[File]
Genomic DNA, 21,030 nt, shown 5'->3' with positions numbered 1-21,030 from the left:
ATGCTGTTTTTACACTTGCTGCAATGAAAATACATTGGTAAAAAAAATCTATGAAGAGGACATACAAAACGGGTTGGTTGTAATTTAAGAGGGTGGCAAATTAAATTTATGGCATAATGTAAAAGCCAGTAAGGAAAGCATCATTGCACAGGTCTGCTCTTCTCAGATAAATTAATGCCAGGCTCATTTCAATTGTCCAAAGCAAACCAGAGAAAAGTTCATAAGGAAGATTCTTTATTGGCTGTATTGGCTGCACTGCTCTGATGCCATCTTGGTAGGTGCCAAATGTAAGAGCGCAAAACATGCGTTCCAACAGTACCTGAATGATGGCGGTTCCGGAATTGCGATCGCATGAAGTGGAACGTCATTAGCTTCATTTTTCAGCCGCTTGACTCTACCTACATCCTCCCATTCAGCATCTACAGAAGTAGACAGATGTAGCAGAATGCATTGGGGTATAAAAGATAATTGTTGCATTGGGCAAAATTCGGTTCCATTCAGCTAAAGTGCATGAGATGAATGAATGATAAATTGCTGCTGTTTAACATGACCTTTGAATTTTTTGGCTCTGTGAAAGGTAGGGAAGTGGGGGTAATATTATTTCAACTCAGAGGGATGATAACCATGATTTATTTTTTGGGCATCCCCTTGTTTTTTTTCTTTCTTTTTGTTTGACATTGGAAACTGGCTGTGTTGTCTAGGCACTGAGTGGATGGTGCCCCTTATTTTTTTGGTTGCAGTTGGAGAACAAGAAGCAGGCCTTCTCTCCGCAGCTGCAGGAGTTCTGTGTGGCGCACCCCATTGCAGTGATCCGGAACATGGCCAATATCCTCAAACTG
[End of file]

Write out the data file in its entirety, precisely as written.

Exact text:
Genomic DNA, 21,030 nt, shown 5'->3' with positions numbered 1-21,030 from the left:
ATGCTGTTTTTACACTTGCTGCAATGAAAATACATTGGTAAAAAAAATCTATGAAGAGGACATACAAAACGGGTTGGTTGTAATTTAAGAGGGTGGCAAATTAAATTTATGGCATAATGTAAAAGCCAGTAAGGAAAGCATCATTGCACAGGTCTGCTCTTCTCAGATAAATTAATGCCAGGCTCATTTCAATTGTCCAAAGCAAACCAGAGAAAAGTTCATAAGGAAGATTCTTTATTGGCTGTATTGGCTGCACTGCTCTGATGCCATCTTGGTAGGTGCCAAATGTAAGAGCGCAAAACATGCGTTCCAACAGTACCTGAATGATGGCGGTTCCGGAATTGCGATCGCATGAAGTGGAACGTCATTAGCTTCATTTTTCAGCCGCTTGACTCTACCTACATCCTCCCATTCAGCATCTACAGAAGTAGACAGATGTAGCAGAATGCATTGGGGTATAAAAGATAATTGTTGCATTGGGCAAAATTCGGTTCCATTCAGCTAAAGTGCATGAGATGAATGAATGATAAATTGCTGCTGTTTAACATGACCTTTGAATTTTTTGGCTCTGTGAAAGGTAGGGAAGTGGGGGTAATATTATTTCAACTCAGAGGGATGATAACCATGATTTATTTTTTGGGCATCCCCTTGTTTTTTTTCTTTCTTTTTGTTTGACATTGGAAACTGGCTGTGTTGTCTAGGCACTGAGTGGATGGTGCCCCTTATTTTTTTGGTTGCAGTTGGAGAACAAGAAGCAGGCCTTCTCTCCGCAGCTGCAGGAGTTCTGTGTGGCGCACCCCATTGCAGTGATCCGGAACATGGCCAATATCCTCAAACTG